Neuropsychology and multiple sclerosis: providing compassionate, involved care

March is National Multiple Sclerosis Awareness Month


About one million people are living with multiple sclerosis (MS) in the United States. They may experience one or more of a variety of symptoms, that can affect them physically, emotionally, mentally, psychologically, and/or in ways that others can’t see (the “invisible” symptoms of MS). The types and severity of symptoms differ greatly between people with MS, so one person’s experience with this disorder may be very different from another’s. Some physical symptoms include balance problems, bladder and/or bowel dysfunction, mobility and walking issues, spasticity (stiffness), speech difficulties, swallowing disorders, and tremor. (Source: Multiple Sclerosis Association of America.)

James Porter, PhD, ABPP-CNAs a neuropsychologist with the Department of Rehabilitation Medicine, James Porter (pictured here), PhD, ABPP-CN, treats patients with multiple sclerosis. Following are his thoughts about working with them.

Understand the impact
The primary role of a neuropsychologist is to help understand the impact of multiple sclerosis upon daily functioning, in terms of cognitive abilities and functional management. We do this through batteries of tests assessing things such as learning, memory, mental speed, concentration, and problem solving. We also assess areas of emotional functioning, stress management, and other behaviors. Our evaluations help to understand if the disease is following different courses (e.g., relapsing-remitting, secondary progressive), and to help patients understand if they need accommodations in work, school, or home activities, or perhaps even need to apply for disability benefits.

One thing that is important to keep in mind for multiple sclerosis patients is that they experience mood and anxiety problems at greater rates compared to the general population and compared to patients with other neurological illnesses. The neuropsychologist needs to carefully think about the presence and severity of emotional difficulties, and the cyclical interactions MS patients have with fatigue, physical symptoms, cognitive lapses, and other day-to-day concerns.

They’re not to blame
Stigmatization of mental health troubles is still widespread and making sure that patients do not feel blamed or disparaged for their symptoms is very important. MS is a disease that takes time to correctly diagnose, and it is common to hear about how past providers were dismissive of concerns or suggested symptoms were just due to anxiety or were “all in your head.”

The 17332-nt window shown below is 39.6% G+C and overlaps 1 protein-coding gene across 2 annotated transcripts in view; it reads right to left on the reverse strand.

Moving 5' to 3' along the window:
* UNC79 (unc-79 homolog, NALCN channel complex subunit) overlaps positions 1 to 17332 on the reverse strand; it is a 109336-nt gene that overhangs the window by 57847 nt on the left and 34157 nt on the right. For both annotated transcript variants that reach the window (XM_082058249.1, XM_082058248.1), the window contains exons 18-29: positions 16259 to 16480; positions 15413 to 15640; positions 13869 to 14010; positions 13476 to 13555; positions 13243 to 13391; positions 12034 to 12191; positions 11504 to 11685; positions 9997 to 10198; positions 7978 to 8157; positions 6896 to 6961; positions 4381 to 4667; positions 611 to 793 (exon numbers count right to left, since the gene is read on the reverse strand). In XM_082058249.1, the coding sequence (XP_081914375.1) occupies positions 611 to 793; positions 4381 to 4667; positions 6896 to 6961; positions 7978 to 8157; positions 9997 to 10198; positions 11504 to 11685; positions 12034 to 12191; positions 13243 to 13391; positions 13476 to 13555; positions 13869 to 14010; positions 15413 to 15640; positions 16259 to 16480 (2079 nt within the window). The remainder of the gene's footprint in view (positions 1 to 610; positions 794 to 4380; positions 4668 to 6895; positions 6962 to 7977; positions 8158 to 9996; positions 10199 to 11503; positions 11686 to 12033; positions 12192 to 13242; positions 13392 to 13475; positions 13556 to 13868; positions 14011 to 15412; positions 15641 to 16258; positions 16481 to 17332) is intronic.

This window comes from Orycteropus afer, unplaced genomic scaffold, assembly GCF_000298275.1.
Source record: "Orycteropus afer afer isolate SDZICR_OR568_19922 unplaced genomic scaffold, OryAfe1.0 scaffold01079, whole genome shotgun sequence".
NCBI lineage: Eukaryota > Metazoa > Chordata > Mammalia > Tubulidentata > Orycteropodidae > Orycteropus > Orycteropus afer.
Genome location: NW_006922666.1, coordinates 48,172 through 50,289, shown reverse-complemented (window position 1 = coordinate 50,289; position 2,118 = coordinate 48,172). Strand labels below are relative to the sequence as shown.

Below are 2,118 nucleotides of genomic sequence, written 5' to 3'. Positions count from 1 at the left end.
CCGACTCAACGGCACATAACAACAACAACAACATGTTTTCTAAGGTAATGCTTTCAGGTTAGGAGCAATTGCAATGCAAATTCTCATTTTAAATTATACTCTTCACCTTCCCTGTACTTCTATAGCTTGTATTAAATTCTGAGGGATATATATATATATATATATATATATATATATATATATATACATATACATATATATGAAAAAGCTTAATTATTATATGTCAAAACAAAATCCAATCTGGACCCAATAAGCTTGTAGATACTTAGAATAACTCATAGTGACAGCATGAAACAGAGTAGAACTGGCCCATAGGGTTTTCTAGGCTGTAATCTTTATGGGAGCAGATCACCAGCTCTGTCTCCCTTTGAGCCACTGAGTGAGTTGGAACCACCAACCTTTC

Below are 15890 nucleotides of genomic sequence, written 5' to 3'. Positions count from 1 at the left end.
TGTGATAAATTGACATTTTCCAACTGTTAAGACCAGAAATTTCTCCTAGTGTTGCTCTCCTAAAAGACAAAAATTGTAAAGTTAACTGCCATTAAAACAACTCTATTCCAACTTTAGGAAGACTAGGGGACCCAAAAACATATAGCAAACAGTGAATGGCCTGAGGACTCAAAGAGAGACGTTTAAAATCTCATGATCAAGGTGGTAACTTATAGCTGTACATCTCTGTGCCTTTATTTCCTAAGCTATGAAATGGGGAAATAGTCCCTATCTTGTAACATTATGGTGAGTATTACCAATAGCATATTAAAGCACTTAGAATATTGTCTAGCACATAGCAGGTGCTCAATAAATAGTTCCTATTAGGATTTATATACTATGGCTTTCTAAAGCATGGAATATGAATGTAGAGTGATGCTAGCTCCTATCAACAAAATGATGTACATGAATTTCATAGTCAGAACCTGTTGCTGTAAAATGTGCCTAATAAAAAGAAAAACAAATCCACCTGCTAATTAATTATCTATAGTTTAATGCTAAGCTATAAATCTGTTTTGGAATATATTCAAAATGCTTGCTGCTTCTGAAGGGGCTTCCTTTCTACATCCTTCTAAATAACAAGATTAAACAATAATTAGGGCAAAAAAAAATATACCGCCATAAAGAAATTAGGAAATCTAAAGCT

The increased rates of mood, anxiety, fatigue, and sleep troubles are part of the neurological illness in multiple sclerosis. We never want patients to feel that they are somehow weak or lazy for experiencing them. We want them to know that there are helpful treatments available that can make life more manageable. Family and caregiver education can be an important part of this work, to make sure patients are getting well-informed support at home, too.

Hope for the future
Although I am not doing any research in MS at this time, I am however, quite interested in recent studies that have shown a key role for exposure to Epstein-Barr viruses in the chain of events that produce MS. That discovery offers hope that we might find ways to break the chain at that step and reduce the overall incidence of the disease.

I'm also interested in a very recent press release from the University of Virginia suggesting positive benefit for mood, fatigue, and neurological functioning through dietary changes, having patients follow a low-carb/high-fat ketogenic diet. That particular study is still in the peer review stage and will of course need replication and extension, but it is heartening to think we might have more tools to make patients' lives less troublesome and more enjoyable.

Learn more:
Multiple Sclerosis Association of America
National Multiple Sclerosis Society

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